Customs treatment of goods lost in a robbery or hi-jacking

Customs treatment of goods lost in a robbery or hi-jacking
02 Jul 2018

The Supreme Court of Appeal (SCA) has now at last settled the uncertainty in relation to the application of rebate item 412.09 of Schedule 4 (“the rebate”) to the Customs and Excise Act 91 of 1964 (“the Act”) when it handed down judgment in the case of SARS v Encarnacao N.O. on 29 May 2018.

Since the enactment of rebate there was uncertainty whether goods carried in bond that are robbed or hi jacked, qualify for the rebate. In the past SARS contended that such goods lost in a robbery or hi jacking entered home consumption and called for payment of duties and VAT.

In the court of first instance it was held that the requirements of the rebate were met, including that the goods were not entered for home consumption prior to the incident.

The rebate provides that:

“Goods, proved to have been lost, destroyed or damaged on a single occasion in circumstances of vis mayor or in such other circumstances as the Commissioner deems exceptional while the goods are –

  • a. in any customs and excise warehouse etc.;
  • being removed with deferment of payment; or
  • being stored in any rebate store-room, provided –
  1. no compensation in respect of the customs duty will be paid to the owner of the goods;
  2. such loss, destruction or damage was not due to fraud or negligence and
  3. such goods did not enter home consumption.”

The interpretation of the third proviso was the crux of the decision i.e. whether such goods enter home consumption.

SARS argued that the concept of “home consumption” does not arise when the goods enter the market, but rather when the bill of entry is delivered to SARS. SARS based its argument on section 45(1)(b) of the Act which refers to goods removed, taken or delivered without due entry for home consumption having been made’. As result SARS argued, it does not matter the goods are entered illicitly by a robber or lawfully by the importer; either way the goods enter the market (home consumption) and thus it was argued duties are payable.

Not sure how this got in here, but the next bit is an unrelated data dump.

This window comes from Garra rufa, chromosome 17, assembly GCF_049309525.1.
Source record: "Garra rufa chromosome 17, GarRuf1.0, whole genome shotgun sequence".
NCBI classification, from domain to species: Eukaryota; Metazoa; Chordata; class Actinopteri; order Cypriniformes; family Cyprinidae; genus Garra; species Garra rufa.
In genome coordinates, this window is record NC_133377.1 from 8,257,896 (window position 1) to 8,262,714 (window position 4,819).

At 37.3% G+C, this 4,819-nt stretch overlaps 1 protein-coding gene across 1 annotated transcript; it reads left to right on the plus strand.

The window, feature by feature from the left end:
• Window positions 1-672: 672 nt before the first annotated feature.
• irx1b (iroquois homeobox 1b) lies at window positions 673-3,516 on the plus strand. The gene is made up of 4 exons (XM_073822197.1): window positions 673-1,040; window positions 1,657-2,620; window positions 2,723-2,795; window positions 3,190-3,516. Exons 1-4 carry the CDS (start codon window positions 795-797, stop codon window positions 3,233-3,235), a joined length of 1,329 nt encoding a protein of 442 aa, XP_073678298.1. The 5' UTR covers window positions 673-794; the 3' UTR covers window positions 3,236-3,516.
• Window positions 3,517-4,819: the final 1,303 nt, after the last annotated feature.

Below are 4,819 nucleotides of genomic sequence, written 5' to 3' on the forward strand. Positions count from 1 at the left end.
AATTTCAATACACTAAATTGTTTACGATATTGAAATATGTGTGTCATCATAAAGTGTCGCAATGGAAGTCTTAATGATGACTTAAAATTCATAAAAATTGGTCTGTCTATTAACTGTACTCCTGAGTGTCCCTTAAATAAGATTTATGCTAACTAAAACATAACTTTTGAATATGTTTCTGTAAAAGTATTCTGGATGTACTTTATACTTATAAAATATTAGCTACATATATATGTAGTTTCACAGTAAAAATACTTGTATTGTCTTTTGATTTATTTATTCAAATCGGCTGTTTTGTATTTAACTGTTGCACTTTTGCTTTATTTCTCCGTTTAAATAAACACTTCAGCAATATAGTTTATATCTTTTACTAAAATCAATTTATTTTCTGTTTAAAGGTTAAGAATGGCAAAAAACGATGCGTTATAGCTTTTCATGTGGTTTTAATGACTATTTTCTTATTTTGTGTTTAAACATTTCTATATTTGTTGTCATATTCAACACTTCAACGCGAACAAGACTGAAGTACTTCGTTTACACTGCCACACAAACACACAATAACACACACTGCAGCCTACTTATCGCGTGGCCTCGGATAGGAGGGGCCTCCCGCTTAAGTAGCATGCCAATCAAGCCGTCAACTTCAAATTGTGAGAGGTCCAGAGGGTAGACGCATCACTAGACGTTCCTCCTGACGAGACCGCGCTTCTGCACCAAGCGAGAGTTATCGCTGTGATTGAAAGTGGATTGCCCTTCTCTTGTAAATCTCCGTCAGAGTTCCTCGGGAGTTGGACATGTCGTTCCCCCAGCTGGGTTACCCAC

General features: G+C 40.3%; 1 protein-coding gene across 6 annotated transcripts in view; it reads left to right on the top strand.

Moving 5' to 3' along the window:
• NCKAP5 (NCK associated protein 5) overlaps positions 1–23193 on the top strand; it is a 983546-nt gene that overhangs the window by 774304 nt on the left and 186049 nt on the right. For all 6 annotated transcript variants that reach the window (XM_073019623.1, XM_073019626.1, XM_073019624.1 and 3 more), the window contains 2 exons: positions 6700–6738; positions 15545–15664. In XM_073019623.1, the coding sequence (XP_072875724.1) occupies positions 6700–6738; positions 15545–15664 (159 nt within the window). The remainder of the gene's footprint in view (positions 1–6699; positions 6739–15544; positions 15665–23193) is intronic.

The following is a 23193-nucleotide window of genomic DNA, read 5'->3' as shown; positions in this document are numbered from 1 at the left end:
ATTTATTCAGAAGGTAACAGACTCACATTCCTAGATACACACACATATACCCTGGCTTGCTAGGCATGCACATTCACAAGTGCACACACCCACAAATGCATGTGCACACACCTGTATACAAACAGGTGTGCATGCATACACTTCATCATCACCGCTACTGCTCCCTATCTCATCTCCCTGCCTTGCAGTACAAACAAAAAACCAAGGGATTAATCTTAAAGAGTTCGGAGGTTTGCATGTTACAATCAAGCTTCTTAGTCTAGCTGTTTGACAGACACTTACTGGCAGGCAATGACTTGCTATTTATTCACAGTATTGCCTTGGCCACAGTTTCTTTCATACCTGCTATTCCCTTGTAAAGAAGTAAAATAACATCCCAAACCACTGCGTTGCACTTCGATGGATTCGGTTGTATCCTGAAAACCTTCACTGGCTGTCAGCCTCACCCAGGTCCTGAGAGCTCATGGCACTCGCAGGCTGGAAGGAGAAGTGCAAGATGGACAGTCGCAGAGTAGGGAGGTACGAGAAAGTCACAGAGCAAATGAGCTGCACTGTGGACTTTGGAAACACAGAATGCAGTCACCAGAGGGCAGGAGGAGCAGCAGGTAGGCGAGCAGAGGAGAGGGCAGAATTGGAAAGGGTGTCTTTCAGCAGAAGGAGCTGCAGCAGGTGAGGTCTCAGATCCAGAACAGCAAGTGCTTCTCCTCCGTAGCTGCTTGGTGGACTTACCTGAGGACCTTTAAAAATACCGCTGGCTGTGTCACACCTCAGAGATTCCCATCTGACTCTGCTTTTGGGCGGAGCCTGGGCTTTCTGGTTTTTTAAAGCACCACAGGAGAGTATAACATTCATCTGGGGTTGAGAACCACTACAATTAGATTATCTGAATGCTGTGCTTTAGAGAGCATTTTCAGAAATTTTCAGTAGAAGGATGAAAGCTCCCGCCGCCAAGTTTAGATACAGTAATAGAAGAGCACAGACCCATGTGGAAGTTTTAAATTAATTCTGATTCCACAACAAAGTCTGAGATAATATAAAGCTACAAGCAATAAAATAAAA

The SCA found against SARS and held that:

  • the conditions set in section 45(1)(b) are far wider than the conditions contained in the rebate;
  • the provisions of section 76(2)(d), which allow for a refund where the goods concerned having been damaged, destroyed or irrecoverably lost by circumstances beyond his control prior to the release thereof for home consumption, do not support the interpretation suggested by SARS;
  • Armed robbery falls within the scope of vis major and good that are lost as a result of an armed robbery fall within the meaning of the rebate since essentially they are beyond reasonable control.

The incredibly good news for importers, warehouse licensees and removers of goods in bond is that there is now certainty – goods that are lost due to irresistible force may now be accounted for in terms of rebate item 412.09 and duty and VAT will not be paid.

See also:

(This article is provided for informational purposes only and not for the purpose of providing legal advice. For more information on the topic, please contact the author/s or the relevant provider.)
Share


Other Shipping & Aviation Law articles on GoLegal

Stay connected to the law industry
Subscribe to our newsletter to receive legal news, announcements, industry events, jobs, and more.
Stay Updated
close-link